In 1989 the United Nations General Assembly launched a global call to for a day to promote a global culture of risk-awareness and disaster reduction. Since then, every 13 October the International Day for Disaster Risk Reduction celebrates how people and communities around the world are reducing their exposure to disasters and raising awareness about the importance of reining in the risks that they face. The 2019 edition will focus on Target (d) of the Sendai Framework: reduce disaster damage to critical infrastructure and disruption of basic services.
Wales is one of the European regions working in this field of action. Due to its location bordering the Irish Sea, Wales is wet, windy, and susceptible to coastal flooding. Flooding poses a threat to all aspects of Welsh life, from agriculture and infrastructure, to residential and business properties. One in 6 properties in Wales are at risk of flooding, and approximately 340,000 passenger delay minutes on the British rail network (5% of all delays) between 2006 and 2013 were directly caused by flooding.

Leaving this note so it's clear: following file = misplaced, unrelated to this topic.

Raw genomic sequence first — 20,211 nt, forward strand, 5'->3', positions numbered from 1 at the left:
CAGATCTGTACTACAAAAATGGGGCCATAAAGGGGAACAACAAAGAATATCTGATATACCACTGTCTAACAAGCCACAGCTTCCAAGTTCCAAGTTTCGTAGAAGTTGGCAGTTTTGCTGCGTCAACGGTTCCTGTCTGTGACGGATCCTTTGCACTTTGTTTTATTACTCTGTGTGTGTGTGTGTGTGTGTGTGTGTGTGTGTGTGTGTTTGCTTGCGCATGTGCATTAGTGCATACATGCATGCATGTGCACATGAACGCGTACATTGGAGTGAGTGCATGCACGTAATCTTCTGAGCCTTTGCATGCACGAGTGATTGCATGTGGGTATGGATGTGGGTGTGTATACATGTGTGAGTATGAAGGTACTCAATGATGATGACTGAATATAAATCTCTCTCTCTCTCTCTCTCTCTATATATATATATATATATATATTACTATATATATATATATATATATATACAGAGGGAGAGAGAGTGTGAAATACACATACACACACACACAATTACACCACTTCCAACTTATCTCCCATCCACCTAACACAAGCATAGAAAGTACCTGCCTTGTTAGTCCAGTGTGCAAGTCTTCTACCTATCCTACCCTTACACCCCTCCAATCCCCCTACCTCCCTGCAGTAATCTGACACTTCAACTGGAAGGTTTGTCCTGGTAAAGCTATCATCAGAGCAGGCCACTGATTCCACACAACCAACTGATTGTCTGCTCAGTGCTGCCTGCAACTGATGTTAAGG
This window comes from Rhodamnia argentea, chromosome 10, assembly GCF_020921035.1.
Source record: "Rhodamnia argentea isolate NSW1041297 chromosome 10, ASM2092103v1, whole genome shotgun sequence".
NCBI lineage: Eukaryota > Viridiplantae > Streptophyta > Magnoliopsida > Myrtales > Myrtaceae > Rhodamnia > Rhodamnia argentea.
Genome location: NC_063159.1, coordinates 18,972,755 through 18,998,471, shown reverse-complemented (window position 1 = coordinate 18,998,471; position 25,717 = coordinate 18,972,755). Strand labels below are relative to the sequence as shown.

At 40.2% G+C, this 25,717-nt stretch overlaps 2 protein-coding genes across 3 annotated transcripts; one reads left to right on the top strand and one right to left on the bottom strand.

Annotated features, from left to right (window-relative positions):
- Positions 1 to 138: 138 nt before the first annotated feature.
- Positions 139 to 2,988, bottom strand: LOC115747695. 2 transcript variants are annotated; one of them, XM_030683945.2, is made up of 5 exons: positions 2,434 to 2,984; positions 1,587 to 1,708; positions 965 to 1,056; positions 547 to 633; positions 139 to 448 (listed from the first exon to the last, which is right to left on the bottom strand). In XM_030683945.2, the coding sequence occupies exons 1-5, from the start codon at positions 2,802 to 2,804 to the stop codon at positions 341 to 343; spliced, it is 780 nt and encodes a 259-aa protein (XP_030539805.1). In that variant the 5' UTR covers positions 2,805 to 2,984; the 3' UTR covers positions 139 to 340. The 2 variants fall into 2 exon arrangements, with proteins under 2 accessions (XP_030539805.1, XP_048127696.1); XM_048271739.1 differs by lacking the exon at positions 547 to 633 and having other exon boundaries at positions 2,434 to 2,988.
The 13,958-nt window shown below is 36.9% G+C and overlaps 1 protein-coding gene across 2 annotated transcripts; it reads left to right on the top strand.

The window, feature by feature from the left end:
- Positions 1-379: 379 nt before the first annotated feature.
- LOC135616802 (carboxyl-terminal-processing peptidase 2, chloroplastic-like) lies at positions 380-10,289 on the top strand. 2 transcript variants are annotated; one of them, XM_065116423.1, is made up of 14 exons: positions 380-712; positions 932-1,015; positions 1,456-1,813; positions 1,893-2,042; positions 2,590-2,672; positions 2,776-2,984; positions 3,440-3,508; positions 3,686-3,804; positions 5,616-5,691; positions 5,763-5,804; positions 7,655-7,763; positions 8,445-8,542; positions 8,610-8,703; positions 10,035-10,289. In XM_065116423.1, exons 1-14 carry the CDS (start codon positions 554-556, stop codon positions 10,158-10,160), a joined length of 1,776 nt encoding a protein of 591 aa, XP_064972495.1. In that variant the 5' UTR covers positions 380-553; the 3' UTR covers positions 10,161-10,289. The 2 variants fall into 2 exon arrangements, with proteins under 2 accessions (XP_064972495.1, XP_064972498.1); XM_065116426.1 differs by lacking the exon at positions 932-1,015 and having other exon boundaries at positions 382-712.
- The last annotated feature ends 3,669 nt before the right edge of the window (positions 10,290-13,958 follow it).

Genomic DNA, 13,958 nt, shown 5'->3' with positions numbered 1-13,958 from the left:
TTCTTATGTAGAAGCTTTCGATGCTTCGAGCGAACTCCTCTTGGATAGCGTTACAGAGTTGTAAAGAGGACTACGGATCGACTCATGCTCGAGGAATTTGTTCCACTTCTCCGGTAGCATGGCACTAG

In this context, the Flood Awareness Wales project launched by the Environment Agency Wales and run by Natural Resources Wales, has worked since 2010 to help improve public understanding of the risks associated with flooding, ensuring that communities and people know how to prepare for, and respond during a flood incident, focusing on minimising its impacts.
Working with individuals, businesses, schools, farms and entire communities, Flood Awareness Wales was a measure designed to highlight that with a changing climate with the risk of erratic weather and more flooding increasing, flood defences alone are no longer a sufficient response.
The initiative implemented actions such as:
In December 2015, Natural Resources Wales commissioned an independent review of Flood Awareness Wales. This study found that the targeted approach, which used flexible methods to suit each community, was effective engagement. Partners and volunteers found the programme to be successful and the support (templates for plans, expertise and guidance) useful.
In addition, t has been found that where active flood groups are established in communities, there is less reliance on Natural Resources Wales for support. Hence, in order to strengthen community ownership of flood plans and action, the current approach of the project is to continue empowering flood volunteers as the most effective way to minimise the impacts of flooding and implement resilience measures.